Infrared Sauna

Also called radiant heat. This heat is produced by infrared rays, a form of energy that is just below visible light on the spectrum. The radiant heat penetrates to a depth of 35-40mm, soothing and relieving muscles and tissues.

The benefits also are deep cleanse and detoxification, reduce muscular stress, tension and physical fatigue, give comfort and relaxation for an aching body, improve body conditioning and wellbeing and burns calories and improve skin tone.
Is it possible to burn the same number of calories sitting in an infrared sauna as you do running or doing other vigor ous exercise? As it turns out, making light work on your waistline could be a smart choice. Judge for yourself.

​ Firstly, you need to understand how an infrared sauna actually works. A conventional hot-air sauna must rely only on indirect means of heat, with convention (air currents) and then conduction (direct contact of hot air with the skin) to produce its effect on us. In an infrared sauna, less than 20% of the infrared energy heats the air, leaving over 80% available to be directly converted to heat within our bodies. As a result. infrared energy hay induce up to 2-3 times the sweat volume of a traditional hot-air sauna while operating at a significantly cooler air temperature range of 43'C - 54'C vs. 82'C - 113'C for hot-air saunas.

Due to the deep penetration, over 1.5* into the skin, of the infrared rays, there is a heating effect deep in the muscular tissues and the internal organs. The body responds to this deep-heating effect via a hypothalamic-increase in both heat volume and rate. Medial researchers confirm that the use of a far infrared sauna provides cardiovascular conditioning as the body works to cool itself and involes increases in heat rate, cardiac output and metabolic rate.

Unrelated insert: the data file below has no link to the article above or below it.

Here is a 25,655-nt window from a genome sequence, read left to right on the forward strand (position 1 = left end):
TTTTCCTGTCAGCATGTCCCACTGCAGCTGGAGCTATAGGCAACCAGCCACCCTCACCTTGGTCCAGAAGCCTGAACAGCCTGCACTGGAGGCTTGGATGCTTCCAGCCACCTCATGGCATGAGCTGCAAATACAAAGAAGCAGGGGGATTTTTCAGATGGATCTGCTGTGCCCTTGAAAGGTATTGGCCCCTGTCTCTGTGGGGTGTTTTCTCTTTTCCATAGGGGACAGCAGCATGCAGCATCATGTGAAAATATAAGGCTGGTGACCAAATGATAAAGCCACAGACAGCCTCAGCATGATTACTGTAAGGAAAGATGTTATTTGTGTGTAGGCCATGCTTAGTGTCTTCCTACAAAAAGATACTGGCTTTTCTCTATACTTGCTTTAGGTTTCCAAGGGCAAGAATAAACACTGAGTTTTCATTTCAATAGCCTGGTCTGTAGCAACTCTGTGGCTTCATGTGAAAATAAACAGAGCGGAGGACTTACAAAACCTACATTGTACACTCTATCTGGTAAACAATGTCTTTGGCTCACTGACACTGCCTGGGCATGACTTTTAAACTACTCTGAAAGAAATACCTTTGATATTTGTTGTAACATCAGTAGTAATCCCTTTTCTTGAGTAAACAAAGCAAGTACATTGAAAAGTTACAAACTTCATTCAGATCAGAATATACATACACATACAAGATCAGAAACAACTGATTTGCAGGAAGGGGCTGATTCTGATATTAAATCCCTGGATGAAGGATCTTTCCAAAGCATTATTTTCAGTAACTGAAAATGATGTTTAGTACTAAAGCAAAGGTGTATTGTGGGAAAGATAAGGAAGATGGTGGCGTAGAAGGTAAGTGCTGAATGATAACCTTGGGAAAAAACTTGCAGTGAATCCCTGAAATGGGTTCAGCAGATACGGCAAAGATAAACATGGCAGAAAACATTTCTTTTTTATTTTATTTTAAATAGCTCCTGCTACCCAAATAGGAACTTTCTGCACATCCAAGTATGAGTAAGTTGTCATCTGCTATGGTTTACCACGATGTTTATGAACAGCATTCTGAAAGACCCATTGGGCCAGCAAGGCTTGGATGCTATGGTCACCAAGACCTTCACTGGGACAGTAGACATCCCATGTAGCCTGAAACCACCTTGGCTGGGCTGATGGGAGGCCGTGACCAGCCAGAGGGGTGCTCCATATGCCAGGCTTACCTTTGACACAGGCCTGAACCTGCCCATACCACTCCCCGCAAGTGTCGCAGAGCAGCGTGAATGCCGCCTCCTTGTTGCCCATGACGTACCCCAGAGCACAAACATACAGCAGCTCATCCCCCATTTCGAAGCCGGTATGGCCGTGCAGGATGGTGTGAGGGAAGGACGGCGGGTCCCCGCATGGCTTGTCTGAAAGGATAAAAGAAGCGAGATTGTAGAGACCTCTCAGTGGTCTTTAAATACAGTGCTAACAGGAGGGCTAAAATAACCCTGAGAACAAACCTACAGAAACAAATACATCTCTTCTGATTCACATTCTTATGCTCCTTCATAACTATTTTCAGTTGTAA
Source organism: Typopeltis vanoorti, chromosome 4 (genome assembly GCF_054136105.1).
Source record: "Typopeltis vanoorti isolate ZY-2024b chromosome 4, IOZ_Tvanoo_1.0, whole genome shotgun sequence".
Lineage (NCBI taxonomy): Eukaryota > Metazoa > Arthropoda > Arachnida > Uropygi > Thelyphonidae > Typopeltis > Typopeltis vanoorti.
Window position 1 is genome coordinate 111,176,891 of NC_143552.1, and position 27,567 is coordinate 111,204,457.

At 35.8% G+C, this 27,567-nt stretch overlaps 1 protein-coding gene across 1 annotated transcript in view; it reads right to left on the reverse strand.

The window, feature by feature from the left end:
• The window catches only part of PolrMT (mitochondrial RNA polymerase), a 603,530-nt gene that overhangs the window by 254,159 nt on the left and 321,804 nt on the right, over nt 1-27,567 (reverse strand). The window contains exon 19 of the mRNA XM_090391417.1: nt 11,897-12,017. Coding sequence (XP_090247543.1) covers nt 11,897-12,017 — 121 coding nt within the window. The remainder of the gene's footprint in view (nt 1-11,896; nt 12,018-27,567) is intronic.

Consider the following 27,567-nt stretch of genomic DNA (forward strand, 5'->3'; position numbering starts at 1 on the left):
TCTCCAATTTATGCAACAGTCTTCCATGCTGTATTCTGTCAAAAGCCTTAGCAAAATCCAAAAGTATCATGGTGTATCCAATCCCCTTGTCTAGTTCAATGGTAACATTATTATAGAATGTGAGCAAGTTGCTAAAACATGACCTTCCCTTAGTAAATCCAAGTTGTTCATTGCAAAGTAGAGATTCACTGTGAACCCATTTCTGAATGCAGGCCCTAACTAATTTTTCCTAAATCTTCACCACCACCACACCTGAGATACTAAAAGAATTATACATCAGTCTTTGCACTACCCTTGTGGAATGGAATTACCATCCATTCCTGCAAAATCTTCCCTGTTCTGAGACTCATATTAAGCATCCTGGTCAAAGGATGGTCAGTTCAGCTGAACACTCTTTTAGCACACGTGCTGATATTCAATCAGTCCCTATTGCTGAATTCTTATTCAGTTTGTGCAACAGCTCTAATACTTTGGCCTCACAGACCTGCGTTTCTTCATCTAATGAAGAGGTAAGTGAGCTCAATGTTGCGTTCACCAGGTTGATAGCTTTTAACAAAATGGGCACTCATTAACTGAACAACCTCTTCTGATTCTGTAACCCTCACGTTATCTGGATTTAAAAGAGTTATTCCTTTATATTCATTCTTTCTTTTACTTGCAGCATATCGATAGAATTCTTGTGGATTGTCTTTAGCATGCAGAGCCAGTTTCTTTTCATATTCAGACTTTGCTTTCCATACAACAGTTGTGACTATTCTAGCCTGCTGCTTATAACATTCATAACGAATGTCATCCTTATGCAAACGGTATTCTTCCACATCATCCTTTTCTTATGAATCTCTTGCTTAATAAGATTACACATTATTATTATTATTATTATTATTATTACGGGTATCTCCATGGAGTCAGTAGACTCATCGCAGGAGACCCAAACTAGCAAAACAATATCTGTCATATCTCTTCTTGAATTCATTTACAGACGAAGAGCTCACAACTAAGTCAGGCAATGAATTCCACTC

Guyton's Textbook of medical Physiology says one gram of sweat requires 0.568 kcal. The Journal of American Medical Association (JAMA) states, "A moderately conditioned person can easily sweat oft 500 grams in a sauna consuming nearly, 300 kcal which is equivalent to running 2-3 miles. A heat-conditioned person can easily sweat off 600-800 kcal with no adverse effects. while the weight of the water loss can be regained by drinking water the calories consumed will not be." ​

Two of the highest calories-consuming forms of exercises are rowing and running. Peak output on a rowing machine or during a run is about 600 calories in 30 minutes depending on body size and fitness levels. Based on Guyton's sweat formula and fact that amount of sweat generated in an infrared sauna is 2-3 times that of a traditional sauna it could be possible to burn between 900 - 2,400 calories in a 30 minute session.

In addition, an infrared sauna session :
    Raises the body's basal metabolic rate (the rate cells burn energy when resting) so that the cells burn calories at a higher level for several hours after a sauna (or exercise) is completed.
    Removes heavy metals, which have been directly rerated to metabolic imbalances in the body, causing poor digestion and weight gain.
    Decreases fat stored (lipophilic) toxins. Often weight loss can not be accomplished unless these toxins are removed first.

An infrared sauna can thus play a pivotal role it both weight control and cardiovascular conditioning. Used by the American Olympic team at the Sydney games, the infrared sauna makes it possible even for people in wheelchairs, or those who are otherwise unable to exert themselves, to achieve a cardiovascular training benefit.